MOTG_Arcadecraft Reviews

‘Arcadecraft’ review: A daring, nostalgic trip


In the 1980s, video games had a very different representation in our world. Home consoles were barely a thing, and their popularity was generally considered a passing fad. If you wanted to game in the 80s, there was only one real place to do it: The arcade. Long dead in our modern times, arcades were once a hotbed of social gaming, and it’s a shame the younger generation of gamers will never know the excitement of a neighborhood arcade. With a competitive and community-heavy atmosphere, they offered something sorely missed in games today.

Looking to scratch that nostalgic itch many of us have for yesteryear, Firebase Industries has developed Arcadecraft, a new business sim that puts players in charge of running and operating an arcade in the 1980s. Arcadecraft is now available on the Xbox Live Indie Games Marketplace for the low price of $3, or 240 Microsoft Points.

The Good:

Arcadecraft begins by asking players to select a name for their new arcade, which is appropriately represented in giant neon letters. The game starts in 1980 and runs through 1986; with a hefty loan from the bank and a hot new name, you set up your arcade and open it for business.

Focusing primarily on the crazy vector- and sprite-based arcade games from the early 80s (there isn’t anything representing the fighting game boom of the 90s), Firebase Industries has done an exceptional job creating an authentic atmosphere. Arcadecraft’s simulated games hum and buzz with life, and the various glows of the monitors and sounds of gameplay really take you back to a time when games came in outrageously oversized wooden cabinets. It’s a hardcore nostalgia trip for sure.

Thankfully, Arcadecraft survives on more than just its retro-themed heart grab. Beneath the surface, players are given a simple-to-learn, yet satisfyingly complex business simulator. The first main goal of the game is to pay off your bank loan in two years. In order to do this, you must pay very close attention to how much you are spending and how much profit your turning every month. Every new game costs a pretty hefty entry fee, so it’s always a gamble introducing new machines. All the games have varying levels of popularity, with the most popular games frequently filling up their coinboxes, and the lesser ones sitting in the corner untouched.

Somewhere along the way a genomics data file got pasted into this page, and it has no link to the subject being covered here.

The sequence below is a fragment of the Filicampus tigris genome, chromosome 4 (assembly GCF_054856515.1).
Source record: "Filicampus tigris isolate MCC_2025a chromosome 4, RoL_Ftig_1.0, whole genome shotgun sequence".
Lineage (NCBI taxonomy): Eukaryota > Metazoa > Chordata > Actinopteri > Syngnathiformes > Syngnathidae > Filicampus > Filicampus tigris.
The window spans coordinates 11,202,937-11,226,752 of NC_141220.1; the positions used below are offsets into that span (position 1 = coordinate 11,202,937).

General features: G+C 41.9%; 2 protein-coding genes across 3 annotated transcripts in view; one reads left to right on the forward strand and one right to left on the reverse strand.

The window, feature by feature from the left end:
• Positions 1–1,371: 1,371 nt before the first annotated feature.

New games are released every month from a series of fictional distributors, and every game is a loving nod to the various games that used to light up these dark places. Arcadecraft details every game with the amount of supported players, what type of graphics it has, and even the type of genre. Supporting a variety of genres is a huge help in boosting the popularity of your arcade.

Various stats like popularity, price-per-play, and total earnings can be seen at any time.

The game is filled with little events and micromanagement tasks to keep the player from mindlessly staring at the screen waiting for profits to spill out. Various stats, like popularity, price-per-play, and total earnings can be seen at any time. Numerous things that can affect your arcade’s overall popularity: A popular gamer coming in to set a high score on one of your machines can really help boost the arcade’s popularity and get quarters in the slots. Rowdy players will rough up machines, and you’ll have to forcibly remove them before they do too much damage. Repairs can be costly, and on a machine that’s barely scraping by, the last thing you need is to pour more money into it. Things like beverage machines have to be stocked up manually, and stop generating income if they run out of soda. Maintaining machines and refilling soda dispensers all costs money; sometimes you’ll bank on the popularity of one machine to generate most of your income, and when a “home version” of that game is released – and the cabinet’s popularity plummets – it can be devastating.

When it comes down to maintaining your machines and making money, the player is given control over how much money a single play costs on each product. Bumping the cost from a quarter to 50 cents on a popular game may help squeeze more money out of it for a very short time, but that price gouge just might affect its popularity in the long run. Sure, you can charge a dollar for a soda, but how many people are going to keep buying them?

The Bad:

Arcadecraft sits in a very weird place. It really is a very unique and fun game, and I’m hard-pressed to recall another game like it. Unfortunately, it’s only available through Xbox Live Indie Games, a niche environment full of generic and uninspired games. It could see more success on other platforms, especially the PC, yet the developer seems against doing a PC release unless they’re able to distribute on Steam. (As such, they have already set themselves up on Greenlight.)

Final Verdict:

Firebase Industries stands behind Arcadecraft, boasting free content updates and promising expansions in the future. In its current form, Arcadecraft stands among the best of the hidden gems of Xbox Indie Games; it’s unique, daring, and a very well made sim that is more than worth the entry price. A-